Men in groups: Anthropology and aggression, 1965–84

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Abstract

By the late 1950s, Harry Frank Guggenheim was concerned with understanding why some charismatic leaders fought for freedom, while others sought power and domination. He believed that best- selling books on ethological approaches to animal and human behavior, especially those by playwright and screenwriter Robert Ardrey, promised a key to this dilemma, and he created a foundation that would fund research addressing problems of violence, aggression, and dominance. Under the directorship of Rutgers University professors Robin Fox and Lionel Tiger, the Harry Frank Guggenheim Foundation fostered scientific investigations into the biological basis of human nature. This essay analyzes their discussions of aggression as fundamental to the behavior of men in groups in order to elucidate the private and professional dimensions of masculine networks of US philanthropic and academic authority in the late 1960s and 1970s.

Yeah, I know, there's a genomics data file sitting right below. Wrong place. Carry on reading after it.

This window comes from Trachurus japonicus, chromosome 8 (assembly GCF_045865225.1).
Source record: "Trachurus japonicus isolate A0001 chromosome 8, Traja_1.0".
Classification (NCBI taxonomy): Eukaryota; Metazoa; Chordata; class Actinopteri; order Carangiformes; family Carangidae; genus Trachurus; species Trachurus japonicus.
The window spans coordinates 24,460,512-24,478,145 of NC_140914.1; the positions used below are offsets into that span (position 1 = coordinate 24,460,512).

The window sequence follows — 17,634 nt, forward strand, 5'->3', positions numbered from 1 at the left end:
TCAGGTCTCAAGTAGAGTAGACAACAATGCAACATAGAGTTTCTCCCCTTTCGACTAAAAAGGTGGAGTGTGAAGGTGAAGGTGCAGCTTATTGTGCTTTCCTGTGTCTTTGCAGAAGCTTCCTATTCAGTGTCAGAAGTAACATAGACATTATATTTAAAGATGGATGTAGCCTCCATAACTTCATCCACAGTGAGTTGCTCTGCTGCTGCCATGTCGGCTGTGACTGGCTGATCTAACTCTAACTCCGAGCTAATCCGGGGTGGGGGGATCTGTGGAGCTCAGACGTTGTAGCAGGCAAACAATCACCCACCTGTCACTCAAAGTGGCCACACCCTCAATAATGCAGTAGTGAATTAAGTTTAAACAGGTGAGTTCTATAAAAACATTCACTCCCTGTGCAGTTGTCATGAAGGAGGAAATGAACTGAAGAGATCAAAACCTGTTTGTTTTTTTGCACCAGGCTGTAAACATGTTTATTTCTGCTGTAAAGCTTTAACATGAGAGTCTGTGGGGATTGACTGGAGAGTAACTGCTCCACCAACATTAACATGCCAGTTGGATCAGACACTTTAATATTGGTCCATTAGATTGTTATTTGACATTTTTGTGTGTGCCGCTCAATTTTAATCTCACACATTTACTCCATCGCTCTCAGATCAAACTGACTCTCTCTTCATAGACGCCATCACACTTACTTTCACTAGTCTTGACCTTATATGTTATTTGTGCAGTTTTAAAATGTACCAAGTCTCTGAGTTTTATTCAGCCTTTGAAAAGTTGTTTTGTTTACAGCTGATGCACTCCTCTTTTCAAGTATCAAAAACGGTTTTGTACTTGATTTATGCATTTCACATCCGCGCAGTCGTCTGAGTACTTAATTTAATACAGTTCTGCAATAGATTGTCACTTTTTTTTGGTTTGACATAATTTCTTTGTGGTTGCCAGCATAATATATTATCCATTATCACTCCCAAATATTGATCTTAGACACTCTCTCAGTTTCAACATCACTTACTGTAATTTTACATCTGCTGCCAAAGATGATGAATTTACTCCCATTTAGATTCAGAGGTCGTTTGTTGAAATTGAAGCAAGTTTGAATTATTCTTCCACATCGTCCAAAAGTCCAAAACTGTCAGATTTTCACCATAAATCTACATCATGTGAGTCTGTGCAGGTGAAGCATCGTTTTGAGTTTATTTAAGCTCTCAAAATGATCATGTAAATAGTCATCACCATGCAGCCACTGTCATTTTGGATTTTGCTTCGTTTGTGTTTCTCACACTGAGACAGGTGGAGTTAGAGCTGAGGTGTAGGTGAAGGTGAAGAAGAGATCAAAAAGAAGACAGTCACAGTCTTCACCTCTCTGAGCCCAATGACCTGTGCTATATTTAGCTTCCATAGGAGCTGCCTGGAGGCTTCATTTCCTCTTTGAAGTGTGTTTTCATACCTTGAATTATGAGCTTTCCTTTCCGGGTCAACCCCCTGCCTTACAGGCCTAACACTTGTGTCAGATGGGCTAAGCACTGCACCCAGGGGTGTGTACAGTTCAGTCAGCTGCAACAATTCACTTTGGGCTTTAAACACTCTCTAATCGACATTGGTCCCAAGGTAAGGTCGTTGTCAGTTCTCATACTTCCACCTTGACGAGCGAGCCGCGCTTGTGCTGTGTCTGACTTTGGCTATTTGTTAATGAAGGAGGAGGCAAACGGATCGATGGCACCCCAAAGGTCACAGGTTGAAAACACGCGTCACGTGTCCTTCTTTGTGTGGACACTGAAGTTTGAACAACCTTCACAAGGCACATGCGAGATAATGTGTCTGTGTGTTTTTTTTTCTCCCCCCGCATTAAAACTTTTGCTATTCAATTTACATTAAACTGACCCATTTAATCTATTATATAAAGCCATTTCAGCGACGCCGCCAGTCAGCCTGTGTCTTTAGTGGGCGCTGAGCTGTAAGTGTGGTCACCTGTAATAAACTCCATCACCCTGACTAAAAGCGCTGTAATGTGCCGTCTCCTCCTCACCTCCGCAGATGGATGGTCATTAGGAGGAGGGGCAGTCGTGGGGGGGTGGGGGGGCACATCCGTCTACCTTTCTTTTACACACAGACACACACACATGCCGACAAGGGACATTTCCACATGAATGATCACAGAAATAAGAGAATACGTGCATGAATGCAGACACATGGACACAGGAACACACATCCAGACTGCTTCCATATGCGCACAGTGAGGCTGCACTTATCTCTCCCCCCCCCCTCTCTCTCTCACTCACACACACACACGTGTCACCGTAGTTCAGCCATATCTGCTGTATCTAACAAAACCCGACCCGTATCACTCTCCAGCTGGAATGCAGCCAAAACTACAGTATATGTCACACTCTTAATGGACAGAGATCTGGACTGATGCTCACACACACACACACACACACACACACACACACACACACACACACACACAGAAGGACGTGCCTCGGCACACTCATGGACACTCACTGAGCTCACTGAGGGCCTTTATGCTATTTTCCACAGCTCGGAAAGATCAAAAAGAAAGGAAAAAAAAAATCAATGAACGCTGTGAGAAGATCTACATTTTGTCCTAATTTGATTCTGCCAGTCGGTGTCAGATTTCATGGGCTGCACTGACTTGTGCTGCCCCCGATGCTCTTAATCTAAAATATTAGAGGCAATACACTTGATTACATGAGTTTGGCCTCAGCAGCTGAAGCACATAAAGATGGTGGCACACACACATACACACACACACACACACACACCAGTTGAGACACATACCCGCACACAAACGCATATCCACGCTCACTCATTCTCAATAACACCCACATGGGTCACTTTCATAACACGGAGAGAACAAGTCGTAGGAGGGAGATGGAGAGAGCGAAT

Original languageEnglish (US)
Pages (from-to)66-88
Number of pages23
JournalOsiris
Volume30
Issue number1
DOIs
StatePublished - 2015

All Science Journal Classification (ASJC) codes

  • Cultural Studies
  • Arts and Humanities (miscellaneous)

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